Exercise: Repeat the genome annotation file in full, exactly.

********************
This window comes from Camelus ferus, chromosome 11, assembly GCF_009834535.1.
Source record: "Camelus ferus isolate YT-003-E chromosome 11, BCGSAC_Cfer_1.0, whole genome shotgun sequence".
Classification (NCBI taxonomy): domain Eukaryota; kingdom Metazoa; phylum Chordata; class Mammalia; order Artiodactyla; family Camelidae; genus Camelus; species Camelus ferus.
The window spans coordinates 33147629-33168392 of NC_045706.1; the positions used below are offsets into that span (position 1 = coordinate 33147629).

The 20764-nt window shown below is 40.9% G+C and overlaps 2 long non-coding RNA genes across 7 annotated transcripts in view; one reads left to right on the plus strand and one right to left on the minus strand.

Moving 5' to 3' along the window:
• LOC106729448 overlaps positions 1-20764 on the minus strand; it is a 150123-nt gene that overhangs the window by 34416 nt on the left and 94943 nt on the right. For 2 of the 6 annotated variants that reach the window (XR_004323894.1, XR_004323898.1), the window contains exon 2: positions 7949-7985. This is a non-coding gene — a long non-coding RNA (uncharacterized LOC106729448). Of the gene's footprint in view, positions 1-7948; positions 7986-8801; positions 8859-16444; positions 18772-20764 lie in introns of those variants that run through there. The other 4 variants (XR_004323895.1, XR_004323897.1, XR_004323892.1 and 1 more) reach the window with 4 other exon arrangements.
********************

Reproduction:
This window comes from Camelus ferus, chromosome 11, assembly GCF_009834535.1.
Source record: "Camelus ferus isolate YT-003-E chromosome 11, BCGSAC_Cfer_1.0, whole genome shotgun sequence".
Classification (NCBI taxonomy): domain Eukaryota; kingdom Metazoa; phylum Chordata; class Mammalia; order Artiodactyla; family Camelidae; genus Camelus; species Camelus ferus.
The window spans coordinates 33147629-33168392 of NC_045706.1; the positions used below are offsets into that span (position 1 = coordinate 33147629).

The 20764-nt window shown below is 40.9% G+C and overlaps 2 long non-coding RNA genes across 7 annotated transcripts in view; one reads left to right on the plus strand and one right to left on the minus strand.

Moving 5' to 3' along the window:
• LOC106729448 overlaps positions 1-20764 on the minus strand; it is a 150123-nt gene that overhangs the window by 34416 nt on the left and 94943 nt on the right. For 2 of the 6 annotated variants that reach the window (XR_004323894.1, XR_004323898.1), the window contains exon 2: positions 7949-7985. This is a non-coding gene — a long non-coding RNA (uncharacterized LOC106729448). Of the gene's footprint in view, positions 1-7948; positions 7986-8801; positions 8859-16444; positions 18772-20764 lie in introns of those variants that run through there. The other 4 variants (XR_004323895.1, XR_004323897.1, XR_004323892.1 and 1 more) reach the window with 4 other exon arrangements.